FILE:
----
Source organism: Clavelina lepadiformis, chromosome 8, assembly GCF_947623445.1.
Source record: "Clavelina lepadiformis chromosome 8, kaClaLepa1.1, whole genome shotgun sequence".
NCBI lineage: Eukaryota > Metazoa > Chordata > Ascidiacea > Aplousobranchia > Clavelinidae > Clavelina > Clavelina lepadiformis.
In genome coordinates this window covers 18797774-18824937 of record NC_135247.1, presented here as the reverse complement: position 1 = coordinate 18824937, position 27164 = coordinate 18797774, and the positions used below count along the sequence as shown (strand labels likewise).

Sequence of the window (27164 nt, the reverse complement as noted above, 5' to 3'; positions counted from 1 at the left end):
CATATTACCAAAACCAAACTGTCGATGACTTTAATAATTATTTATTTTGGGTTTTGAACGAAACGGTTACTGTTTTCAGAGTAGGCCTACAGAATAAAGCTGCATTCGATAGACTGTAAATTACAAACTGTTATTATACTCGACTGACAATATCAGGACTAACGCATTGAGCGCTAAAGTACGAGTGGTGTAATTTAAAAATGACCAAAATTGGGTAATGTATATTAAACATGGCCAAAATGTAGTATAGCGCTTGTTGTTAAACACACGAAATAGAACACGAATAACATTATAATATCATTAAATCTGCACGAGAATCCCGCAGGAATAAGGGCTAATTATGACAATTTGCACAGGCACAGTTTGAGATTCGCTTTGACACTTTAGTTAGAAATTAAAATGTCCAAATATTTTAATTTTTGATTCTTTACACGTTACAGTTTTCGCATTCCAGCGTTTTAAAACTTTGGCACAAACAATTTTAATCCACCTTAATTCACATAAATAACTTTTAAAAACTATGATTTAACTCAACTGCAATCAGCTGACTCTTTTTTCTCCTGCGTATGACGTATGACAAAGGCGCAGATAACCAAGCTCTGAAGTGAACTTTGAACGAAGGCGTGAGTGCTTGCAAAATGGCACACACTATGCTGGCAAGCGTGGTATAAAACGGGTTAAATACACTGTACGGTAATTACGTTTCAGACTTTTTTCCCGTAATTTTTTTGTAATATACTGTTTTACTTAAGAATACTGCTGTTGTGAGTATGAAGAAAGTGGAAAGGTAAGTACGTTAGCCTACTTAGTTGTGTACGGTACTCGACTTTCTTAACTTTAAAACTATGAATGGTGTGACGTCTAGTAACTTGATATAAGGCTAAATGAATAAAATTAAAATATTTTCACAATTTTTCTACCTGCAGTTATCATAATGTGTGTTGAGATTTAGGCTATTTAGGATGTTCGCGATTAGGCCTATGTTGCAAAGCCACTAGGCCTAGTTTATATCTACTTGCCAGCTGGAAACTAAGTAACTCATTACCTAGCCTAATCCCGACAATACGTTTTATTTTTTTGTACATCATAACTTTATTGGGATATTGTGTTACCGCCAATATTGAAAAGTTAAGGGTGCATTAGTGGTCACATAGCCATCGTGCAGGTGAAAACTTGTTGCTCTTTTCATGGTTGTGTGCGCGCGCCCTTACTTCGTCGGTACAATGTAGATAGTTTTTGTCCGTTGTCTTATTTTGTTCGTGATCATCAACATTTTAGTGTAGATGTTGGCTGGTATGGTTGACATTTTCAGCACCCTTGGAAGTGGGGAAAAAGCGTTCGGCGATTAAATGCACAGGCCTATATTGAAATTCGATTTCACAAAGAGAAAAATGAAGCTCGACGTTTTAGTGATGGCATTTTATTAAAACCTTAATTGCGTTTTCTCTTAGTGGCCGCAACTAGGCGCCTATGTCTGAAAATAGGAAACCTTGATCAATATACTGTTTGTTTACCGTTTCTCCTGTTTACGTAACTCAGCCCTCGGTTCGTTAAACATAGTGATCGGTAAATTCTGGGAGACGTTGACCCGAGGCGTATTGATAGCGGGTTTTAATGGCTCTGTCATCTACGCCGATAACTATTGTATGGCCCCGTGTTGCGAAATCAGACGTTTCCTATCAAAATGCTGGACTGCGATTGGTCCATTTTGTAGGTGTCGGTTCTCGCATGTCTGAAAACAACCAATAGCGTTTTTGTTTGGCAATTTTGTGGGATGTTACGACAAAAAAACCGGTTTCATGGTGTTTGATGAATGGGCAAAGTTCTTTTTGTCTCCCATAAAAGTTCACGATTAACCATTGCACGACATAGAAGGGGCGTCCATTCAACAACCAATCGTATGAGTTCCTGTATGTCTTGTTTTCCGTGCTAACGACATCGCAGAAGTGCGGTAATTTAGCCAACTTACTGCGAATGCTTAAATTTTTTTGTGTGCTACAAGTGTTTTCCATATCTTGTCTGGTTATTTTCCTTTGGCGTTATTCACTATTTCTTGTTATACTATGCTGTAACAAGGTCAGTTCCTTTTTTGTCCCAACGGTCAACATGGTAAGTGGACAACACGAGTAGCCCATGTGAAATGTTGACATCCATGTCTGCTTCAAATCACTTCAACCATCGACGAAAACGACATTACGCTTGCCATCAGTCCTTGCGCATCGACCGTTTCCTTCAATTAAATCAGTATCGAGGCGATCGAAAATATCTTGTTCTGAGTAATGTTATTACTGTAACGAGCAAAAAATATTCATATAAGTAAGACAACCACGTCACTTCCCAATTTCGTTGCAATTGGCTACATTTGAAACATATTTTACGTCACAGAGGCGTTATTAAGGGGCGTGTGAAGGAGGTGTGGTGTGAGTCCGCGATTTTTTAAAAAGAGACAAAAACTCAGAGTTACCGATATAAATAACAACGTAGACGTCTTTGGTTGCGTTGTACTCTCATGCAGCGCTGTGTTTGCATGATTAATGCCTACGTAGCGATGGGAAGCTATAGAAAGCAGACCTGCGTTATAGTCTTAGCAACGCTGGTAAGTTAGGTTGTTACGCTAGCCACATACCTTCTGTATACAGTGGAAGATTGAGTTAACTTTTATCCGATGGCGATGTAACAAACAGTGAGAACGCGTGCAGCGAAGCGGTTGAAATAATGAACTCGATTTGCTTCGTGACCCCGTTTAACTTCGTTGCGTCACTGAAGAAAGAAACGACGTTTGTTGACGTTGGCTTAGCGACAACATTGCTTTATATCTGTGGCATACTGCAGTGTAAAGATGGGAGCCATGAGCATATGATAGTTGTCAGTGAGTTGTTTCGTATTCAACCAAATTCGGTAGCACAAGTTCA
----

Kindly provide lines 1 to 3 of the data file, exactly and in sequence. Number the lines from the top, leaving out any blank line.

Source organism: Clavelina lepadiformis, chromosome 8, assembly GCF_947623445.1.
Source record: "Clavelina lepadiformis chromosome 8, kaClaLepa1.1, whole genome shotgun sequence".
NCBI lineage: Eukaryota > Metazoa > Chordata > Ascidiacea > Aplousobranchia > Clavelinidae > Clavelina > Clavelina lepadiformis.